It is odd to think that minimalist Toba Khedoori’s solo exhibition, currently on display at the Los Angeles County Museum of Art, is her first major museum presentation in her adopted hometown of Los Angeles, considering that she has been a staple and original voice in the city’s art scene since the early 1990s. This long overdue survey, featuring work spanning 25 years, beautifully highlights Khedoori’s career and intricate draftsmanship. It also delves into a significant theme in her work: belonging, or the lack thereof. Just as her images reside in the no man’s land between drawing and painting, minimalism and detailed figuration, her identity is also fluid as a woman with Iraqi heritage who grew up in Australia and the United States.
Installation view of Toba Khedoori, Los Angeles County Museum of Art, September 25, 2016–March 19, 2017 © Toba Khedoori, Photo © Fredrik Nilsen
Upon entering the gallery space, visitors are greeted by Khedoori’s multi-paneled works on paper from the early days in her career featuring architectural renderings with the precision of Persian miniatures and a profusion of negative space. These banal, spartan forms—fireplaces, doorways, windows—depict the home and everyday life. However, solitude and isolation pervades these works. Jerry Saltz, at the time writing for the Village Voice, once described Khedoori’s work as featuring a “Hopperesque solitude.”
While we can find evidence of human presence, such as arranged furniture, open doors, as well as Pollock-inspired bits of dust and the artist’s hair caught in the waxy surfaces, no human figures are present. The viewer is left with these disquieting, deserted spaces. With their minimal use of color and expanses of empty paper around a nucleus of pristine techinical drawing, Khedoori’s canvases appear unfinished and her subjects, decontextualized. Objects seem to float alone in blank space, further highlighting this loneliness.
Toba Khedoori, Untitled (black fireplace), 2006, Encaustic, wax, and oil on paper, 141 × 205 in., The Broad Art Foundation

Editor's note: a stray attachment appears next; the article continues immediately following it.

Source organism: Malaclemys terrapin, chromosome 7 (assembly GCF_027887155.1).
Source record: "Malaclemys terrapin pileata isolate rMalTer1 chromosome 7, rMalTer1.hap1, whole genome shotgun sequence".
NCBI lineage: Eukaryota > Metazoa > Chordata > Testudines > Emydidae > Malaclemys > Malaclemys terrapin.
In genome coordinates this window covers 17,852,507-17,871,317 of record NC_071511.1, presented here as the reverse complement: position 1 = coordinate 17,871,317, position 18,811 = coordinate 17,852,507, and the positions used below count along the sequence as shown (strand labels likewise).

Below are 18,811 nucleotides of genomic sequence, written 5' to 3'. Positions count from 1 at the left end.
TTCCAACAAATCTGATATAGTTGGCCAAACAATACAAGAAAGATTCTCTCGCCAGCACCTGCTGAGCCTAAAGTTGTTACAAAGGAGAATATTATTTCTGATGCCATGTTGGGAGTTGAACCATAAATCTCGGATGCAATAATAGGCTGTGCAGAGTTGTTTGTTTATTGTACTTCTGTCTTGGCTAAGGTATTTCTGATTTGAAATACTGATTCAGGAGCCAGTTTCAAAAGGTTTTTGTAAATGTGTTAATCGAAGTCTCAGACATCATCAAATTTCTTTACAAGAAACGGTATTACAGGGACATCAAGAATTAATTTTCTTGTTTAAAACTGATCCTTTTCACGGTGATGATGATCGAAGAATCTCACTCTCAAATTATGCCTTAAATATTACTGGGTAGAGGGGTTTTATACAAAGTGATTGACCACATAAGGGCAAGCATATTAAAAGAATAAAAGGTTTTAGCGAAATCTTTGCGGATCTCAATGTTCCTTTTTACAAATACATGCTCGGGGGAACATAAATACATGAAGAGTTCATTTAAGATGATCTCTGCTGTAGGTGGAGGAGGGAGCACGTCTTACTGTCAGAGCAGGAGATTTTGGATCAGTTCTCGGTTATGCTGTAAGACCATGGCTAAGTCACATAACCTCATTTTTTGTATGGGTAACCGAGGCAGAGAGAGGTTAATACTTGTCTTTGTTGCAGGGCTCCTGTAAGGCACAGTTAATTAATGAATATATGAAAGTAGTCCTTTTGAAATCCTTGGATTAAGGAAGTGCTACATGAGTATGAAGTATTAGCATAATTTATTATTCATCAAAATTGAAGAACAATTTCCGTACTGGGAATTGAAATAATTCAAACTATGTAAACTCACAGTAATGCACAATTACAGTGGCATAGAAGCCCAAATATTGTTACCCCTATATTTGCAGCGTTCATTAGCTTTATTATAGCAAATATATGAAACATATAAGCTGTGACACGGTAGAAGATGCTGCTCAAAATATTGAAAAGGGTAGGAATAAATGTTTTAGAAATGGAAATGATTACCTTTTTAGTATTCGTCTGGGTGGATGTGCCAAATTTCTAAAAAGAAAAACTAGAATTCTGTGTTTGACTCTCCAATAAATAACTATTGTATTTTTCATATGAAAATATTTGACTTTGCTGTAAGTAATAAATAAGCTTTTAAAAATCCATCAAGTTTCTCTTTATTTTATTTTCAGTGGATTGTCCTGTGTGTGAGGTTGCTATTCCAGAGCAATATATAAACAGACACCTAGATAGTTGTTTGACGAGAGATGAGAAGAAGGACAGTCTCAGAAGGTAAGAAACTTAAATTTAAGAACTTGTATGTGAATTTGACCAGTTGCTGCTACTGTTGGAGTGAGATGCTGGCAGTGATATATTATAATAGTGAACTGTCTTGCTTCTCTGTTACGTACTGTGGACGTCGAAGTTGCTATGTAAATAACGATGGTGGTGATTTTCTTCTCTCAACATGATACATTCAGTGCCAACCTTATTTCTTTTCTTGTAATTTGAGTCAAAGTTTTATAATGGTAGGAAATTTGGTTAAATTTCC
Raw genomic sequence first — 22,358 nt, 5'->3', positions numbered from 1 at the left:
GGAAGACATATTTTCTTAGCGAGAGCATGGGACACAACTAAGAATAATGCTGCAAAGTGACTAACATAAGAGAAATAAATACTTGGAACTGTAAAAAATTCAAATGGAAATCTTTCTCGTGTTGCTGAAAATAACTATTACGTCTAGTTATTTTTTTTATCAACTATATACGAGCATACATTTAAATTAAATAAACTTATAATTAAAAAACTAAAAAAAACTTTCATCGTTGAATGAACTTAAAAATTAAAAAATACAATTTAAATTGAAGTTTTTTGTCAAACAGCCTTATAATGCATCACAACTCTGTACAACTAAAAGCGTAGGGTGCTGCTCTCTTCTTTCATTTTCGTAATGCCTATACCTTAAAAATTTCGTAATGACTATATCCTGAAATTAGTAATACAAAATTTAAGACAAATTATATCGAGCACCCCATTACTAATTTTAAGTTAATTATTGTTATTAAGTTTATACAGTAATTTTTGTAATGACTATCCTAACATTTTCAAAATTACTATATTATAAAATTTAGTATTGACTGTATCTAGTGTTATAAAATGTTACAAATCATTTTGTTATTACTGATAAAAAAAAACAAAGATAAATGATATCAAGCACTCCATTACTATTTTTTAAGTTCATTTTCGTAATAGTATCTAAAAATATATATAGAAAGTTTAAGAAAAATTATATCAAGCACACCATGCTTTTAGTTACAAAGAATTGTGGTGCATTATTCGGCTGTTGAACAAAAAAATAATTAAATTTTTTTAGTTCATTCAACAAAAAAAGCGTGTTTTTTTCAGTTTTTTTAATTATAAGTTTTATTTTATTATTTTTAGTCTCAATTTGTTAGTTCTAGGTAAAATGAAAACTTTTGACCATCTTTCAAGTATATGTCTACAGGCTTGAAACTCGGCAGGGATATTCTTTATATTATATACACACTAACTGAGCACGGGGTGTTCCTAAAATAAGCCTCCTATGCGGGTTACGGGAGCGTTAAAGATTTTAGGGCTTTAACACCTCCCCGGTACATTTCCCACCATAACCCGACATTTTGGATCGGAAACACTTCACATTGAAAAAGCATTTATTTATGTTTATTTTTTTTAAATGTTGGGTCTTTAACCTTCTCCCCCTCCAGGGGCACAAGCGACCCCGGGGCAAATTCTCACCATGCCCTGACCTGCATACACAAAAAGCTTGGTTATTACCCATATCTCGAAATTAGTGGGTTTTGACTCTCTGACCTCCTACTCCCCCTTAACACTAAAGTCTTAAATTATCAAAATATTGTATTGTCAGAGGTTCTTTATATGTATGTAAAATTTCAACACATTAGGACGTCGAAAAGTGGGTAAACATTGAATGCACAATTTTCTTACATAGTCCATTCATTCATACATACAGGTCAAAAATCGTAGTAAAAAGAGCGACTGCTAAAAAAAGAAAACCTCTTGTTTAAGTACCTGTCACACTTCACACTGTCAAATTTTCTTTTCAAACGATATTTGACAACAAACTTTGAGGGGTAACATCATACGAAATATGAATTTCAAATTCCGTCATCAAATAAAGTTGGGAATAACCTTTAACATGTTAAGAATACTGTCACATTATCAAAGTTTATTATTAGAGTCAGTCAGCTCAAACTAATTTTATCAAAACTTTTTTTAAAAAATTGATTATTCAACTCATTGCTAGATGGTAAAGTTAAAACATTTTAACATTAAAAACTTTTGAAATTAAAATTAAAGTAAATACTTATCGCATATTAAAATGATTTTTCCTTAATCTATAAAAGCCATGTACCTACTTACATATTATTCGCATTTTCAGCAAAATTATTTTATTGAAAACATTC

© Toba Khedoori, photo © Douglas M. Parker Studio, courtesy Regen Projects, Los Angeles and David Zwirner, New York/London
There are also masculine and feminine energies at play here. These works are enormous in scale. Most of them measure over eleven feet high, calling back to male painters in the Abstract Expressionist era who used colossal canvases. However, Khedoori’s paintings are largely on paper rather than canvas, and with their muted tones and miniature architectures they are also reminiscent of wallpaper and the domestic sphere. These notions of gender norms and loneliness are especially present in the show’s fireplace paintings, like Untitled (black fireplace), from 2006. Here we see the feminine hearth. As the heart of the home, the image should conjure up feelings of warmth, coziness, and kinship. Instead, Khedoori’s version is stark and cold. She has subverted this classic image of home and belonging into one of isolation and emptiness.
Emily Nimptsch is a freelance arts and culture writer living in Los Angeles. She has written for Flaunt, Artillery, and produced blog content for Venice Beach’s L.A. Louver Gallery.
(Image at top: Installation view of Toba Khedoori, Los Angeles County Museum of Art, September 25, 2016–March 19, 2017 © Toba Khedoori, Photo © Fredrik Nilsen)
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